During Chinese President Xi Jinping’s visit to the kingdom, Saudi Arabia and China signed a number of bilateral agreements, indicating the two countries’ growing ties. The US regarded the agreements with caution, seeing them as yet another sign of the growing schism between traditional allies Saudi Arabia and the US.
China is currently Saudi Arabia’s largest trading partner, with bilateral trade valued at $87.3 billion in 2021. China’s exports to Saudi Arabia totaled $30.3 billion, while the kingdom’s imports totaled $57 billion. The following are a few areas where China and Saudi Arabia have strong ties.
China’s primary oil supplier is Saudi Arabia. According to Chinese customs data, it accounts for 18% of Beijing’s total crude oil purchases, with imports totaling 73.54 million tonnes (1.77 million barrels per day) in the first ten months of 2022, worth $55.5 billion. Aramco, the Saudi state-owned oil conglomerate, has annual supply agreements with a half-dozen Chinese refiners.
Early in 2022, Aramco made the decision to invest its single largest sum of money in the second-largest economy in the world by constructing a $10 billion refinery and petrochemical complex in northeast China. Aramco will supply up to 210,000 bpd of crude oil for the project, which is scheduled to be operational in 2024. It combines a 300,000 bpd refinery and a 1.5 million tonnes per year ethylene plant.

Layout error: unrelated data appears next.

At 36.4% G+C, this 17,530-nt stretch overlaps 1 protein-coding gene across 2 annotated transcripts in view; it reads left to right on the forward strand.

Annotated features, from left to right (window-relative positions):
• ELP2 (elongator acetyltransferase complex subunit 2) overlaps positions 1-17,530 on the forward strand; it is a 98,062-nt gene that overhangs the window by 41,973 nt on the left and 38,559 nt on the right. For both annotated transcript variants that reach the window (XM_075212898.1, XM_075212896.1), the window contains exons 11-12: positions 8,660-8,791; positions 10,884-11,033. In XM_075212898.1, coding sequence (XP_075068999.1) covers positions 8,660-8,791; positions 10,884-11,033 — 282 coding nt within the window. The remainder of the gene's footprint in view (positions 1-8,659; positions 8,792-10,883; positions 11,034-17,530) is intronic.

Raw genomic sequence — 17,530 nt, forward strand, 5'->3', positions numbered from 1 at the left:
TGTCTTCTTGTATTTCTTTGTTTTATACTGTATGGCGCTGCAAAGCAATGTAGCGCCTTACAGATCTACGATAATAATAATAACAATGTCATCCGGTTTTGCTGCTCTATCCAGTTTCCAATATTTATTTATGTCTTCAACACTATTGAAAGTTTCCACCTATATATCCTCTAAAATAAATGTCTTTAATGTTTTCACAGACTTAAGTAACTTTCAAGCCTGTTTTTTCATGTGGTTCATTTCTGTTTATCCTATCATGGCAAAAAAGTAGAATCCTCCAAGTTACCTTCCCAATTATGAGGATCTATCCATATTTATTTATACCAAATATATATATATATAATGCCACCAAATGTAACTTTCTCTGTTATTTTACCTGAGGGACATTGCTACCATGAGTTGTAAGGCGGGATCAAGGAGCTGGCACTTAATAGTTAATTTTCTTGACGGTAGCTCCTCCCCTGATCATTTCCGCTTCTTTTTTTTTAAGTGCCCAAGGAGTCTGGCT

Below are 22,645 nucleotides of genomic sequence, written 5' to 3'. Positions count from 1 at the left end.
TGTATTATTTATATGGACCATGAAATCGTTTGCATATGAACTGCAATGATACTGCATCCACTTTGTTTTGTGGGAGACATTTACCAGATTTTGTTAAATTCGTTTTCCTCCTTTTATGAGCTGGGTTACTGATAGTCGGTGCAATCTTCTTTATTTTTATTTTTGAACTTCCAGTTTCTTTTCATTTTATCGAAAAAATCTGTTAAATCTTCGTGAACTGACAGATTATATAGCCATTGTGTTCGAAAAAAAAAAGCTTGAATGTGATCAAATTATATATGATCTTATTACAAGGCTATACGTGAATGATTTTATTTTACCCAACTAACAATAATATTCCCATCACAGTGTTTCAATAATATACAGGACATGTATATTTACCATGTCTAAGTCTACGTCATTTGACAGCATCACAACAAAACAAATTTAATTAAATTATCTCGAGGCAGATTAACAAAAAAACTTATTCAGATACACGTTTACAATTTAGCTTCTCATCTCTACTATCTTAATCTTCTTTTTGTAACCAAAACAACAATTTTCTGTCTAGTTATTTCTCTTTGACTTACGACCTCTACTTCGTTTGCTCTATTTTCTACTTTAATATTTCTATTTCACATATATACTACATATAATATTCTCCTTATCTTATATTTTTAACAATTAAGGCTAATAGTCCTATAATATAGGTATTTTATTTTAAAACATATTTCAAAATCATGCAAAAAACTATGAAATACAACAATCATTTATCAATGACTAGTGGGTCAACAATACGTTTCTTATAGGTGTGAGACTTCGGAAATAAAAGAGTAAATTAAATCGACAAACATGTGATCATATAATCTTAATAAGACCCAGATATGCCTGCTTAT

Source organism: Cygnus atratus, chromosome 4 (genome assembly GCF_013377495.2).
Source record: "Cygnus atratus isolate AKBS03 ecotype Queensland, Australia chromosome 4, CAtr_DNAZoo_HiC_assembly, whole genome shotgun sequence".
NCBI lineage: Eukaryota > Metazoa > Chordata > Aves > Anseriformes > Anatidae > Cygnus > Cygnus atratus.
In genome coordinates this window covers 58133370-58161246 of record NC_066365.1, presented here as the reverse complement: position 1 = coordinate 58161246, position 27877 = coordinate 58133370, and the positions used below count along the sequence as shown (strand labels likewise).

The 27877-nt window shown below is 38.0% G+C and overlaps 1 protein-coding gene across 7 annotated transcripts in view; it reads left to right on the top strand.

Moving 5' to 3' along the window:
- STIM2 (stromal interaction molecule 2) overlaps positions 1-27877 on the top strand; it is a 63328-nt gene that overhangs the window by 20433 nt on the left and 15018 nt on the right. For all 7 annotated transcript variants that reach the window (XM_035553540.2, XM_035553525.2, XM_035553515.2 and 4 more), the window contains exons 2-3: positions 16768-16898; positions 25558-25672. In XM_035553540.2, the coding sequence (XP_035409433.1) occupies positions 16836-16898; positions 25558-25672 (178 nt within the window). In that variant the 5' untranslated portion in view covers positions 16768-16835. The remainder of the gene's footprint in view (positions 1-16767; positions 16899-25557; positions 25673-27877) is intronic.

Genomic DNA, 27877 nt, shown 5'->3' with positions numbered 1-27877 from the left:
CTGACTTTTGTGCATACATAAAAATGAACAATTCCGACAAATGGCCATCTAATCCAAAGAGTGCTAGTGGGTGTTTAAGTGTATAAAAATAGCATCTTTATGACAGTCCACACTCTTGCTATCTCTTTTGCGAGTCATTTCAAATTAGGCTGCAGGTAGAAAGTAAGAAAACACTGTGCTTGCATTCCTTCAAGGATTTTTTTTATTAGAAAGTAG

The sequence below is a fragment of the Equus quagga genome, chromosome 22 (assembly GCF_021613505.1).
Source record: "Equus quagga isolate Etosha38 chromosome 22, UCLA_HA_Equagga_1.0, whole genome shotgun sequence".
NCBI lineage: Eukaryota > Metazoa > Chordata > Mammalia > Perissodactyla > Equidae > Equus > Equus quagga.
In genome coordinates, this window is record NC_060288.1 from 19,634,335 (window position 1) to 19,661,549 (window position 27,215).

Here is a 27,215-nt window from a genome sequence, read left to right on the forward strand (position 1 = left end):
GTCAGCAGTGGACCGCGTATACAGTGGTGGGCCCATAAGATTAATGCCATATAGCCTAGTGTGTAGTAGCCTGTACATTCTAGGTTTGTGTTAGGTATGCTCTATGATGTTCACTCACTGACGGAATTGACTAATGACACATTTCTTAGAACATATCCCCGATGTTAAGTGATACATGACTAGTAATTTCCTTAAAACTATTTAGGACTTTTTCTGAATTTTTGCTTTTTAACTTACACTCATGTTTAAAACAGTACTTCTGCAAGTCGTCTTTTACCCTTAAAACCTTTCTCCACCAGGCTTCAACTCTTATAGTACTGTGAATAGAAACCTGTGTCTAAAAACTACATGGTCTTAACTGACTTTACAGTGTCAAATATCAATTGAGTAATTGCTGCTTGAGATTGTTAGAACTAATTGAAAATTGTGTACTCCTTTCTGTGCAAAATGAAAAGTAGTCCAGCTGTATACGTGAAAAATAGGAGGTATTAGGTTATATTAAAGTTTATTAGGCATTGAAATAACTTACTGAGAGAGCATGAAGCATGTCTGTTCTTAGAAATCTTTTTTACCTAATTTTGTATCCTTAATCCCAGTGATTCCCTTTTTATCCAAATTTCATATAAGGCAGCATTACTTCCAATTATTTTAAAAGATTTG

Sinopec, a major oil company in China, also owns 37.5% of Yanbu. A 400,000 bpd refinery is run by Aramco Sinopec Refining Co (YASREF), a joint venture with Aramco, in Yanbu on the Red Sea coast.
MOU between the Saudi government and Huawei for the construction of high-tech complexes in Saudi cities and cloud data computing.
MoU between Saudi Aramco and Shandong Energy exploring cooperation on integrated refining and petrochemicals in China, as well as potential crude supply agreements and chemical products offtake agreements.
Xi and the Saudi King Salman have agreed to a comprehensive strategic partnership.
In a joint statement, the two nations reaffirmed their commitment to upholding each other’s fundamental interests, national sovereignty, and territorial integrity, as well as the basic principles of international law, international relations, and non-interference in other countries’ internal affairs. When it came to the recent tensions between China and Taiwan, the Saudi side also supported the one-China policy.
Additionally, the Belt and Road Initiative and Saudi Arabia’s Vision 2030 were resolved to work more closely together as the two nations emphasised the value of their economic ties.
The two sides also denounced “double standards” on counter-terrorism in an apparent jab at the US.